The previous routes are based on Great Circle Principles. One
of the Great Circle principles is to avoid east west travel near the Equator.
This is due to the increased bulge of the planet near the Equator.
For this reason the main east west travel of these routes is
either a great distance north of the Equator via the Majuro route or a great
distance south of the Equator via the Pago Pago or Nadi routes.
The non-stop B747.400 route that passes to the south of the
Hawaiian Islands is the commercial [Qantas / United / Air New Zealand] version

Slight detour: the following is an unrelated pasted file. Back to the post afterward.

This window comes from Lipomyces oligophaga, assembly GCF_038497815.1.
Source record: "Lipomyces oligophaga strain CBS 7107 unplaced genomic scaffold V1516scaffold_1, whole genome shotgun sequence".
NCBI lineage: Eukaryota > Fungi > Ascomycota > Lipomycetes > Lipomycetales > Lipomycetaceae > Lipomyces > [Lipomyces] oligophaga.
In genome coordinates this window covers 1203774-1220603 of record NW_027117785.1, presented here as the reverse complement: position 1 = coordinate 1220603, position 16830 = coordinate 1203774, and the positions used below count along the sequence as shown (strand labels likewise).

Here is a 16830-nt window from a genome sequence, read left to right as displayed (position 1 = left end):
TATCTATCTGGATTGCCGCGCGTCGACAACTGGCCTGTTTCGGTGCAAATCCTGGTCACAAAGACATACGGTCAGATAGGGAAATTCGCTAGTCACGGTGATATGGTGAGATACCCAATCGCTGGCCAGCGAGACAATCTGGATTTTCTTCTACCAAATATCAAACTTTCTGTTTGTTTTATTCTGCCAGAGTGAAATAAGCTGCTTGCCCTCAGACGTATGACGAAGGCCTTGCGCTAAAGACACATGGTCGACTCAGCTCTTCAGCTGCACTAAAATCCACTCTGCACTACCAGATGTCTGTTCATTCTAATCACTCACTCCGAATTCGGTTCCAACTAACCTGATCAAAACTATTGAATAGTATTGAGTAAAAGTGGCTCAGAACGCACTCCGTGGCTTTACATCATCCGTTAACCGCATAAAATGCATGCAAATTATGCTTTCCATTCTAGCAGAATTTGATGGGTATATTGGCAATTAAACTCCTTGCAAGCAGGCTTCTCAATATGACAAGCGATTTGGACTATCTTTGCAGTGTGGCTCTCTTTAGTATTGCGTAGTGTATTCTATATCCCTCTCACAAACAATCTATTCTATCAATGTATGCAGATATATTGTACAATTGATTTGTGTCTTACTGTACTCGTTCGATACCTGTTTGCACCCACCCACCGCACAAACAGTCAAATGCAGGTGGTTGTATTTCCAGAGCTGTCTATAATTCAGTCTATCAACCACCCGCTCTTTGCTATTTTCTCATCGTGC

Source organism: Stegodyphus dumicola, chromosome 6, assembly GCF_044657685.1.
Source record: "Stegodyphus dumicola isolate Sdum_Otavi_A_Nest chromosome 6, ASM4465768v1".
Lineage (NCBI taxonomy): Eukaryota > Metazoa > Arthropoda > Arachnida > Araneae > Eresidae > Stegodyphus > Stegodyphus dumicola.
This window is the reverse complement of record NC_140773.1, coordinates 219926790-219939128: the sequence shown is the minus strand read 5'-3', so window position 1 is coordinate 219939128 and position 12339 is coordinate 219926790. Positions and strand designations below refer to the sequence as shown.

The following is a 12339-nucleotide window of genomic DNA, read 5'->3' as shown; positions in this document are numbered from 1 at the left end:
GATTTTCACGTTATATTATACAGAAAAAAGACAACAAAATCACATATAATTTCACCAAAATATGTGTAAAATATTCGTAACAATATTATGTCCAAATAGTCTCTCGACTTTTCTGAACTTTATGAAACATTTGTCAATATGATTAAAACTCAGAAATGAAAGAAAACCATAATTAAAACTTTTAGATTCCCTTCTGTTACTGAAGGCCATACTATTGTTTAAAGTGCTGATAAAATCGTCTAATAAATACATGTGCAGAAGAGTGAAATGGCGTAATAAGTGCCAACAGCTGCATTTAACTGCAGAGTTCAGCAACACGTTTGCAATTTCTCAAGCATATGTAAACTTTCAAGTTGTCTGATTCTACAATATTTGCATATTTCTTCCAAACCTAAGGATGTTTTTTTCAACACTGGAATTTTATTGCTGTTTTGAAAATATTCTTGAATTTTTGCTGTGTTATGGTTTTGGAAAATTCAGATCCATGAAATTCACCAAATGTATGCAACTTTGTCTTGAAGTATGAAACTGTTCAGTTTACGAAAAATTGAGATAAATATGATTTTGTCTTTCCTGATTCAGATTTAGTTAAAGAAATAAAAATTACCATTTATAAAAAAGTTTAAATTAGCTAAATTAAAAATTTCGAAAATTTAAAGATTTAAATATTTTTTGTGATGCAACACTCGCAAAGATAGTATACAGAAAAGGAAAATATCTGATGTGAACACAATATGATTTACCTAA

of the Great Circle route. The other routes are also based on the Great Circle
principle with refuelling at Honolulu.
There is no real difference via Majuro or Pago Pago / Nadi.
The usual non-B747.400, eg B767, airline route is via Nadi or Pago Pago as more
passengers would stop off in these tourist regions. Some B767-300ER or similar
planes may track direct Australia / Honolulu. Freight planes or private planes
sometimes use the Majuro route.
Many small aircraft have flown the long Pacific Ocean stages
on their delivery flight to Australia or New Zealand. These aircraft, like
Smithy's planes, were fitted with extra fuel tanks.
These extra tanks were of the metal variety in the baggage
compartment or main cabin. Other types of temporary fuel tanks could include the
bladder bag variety.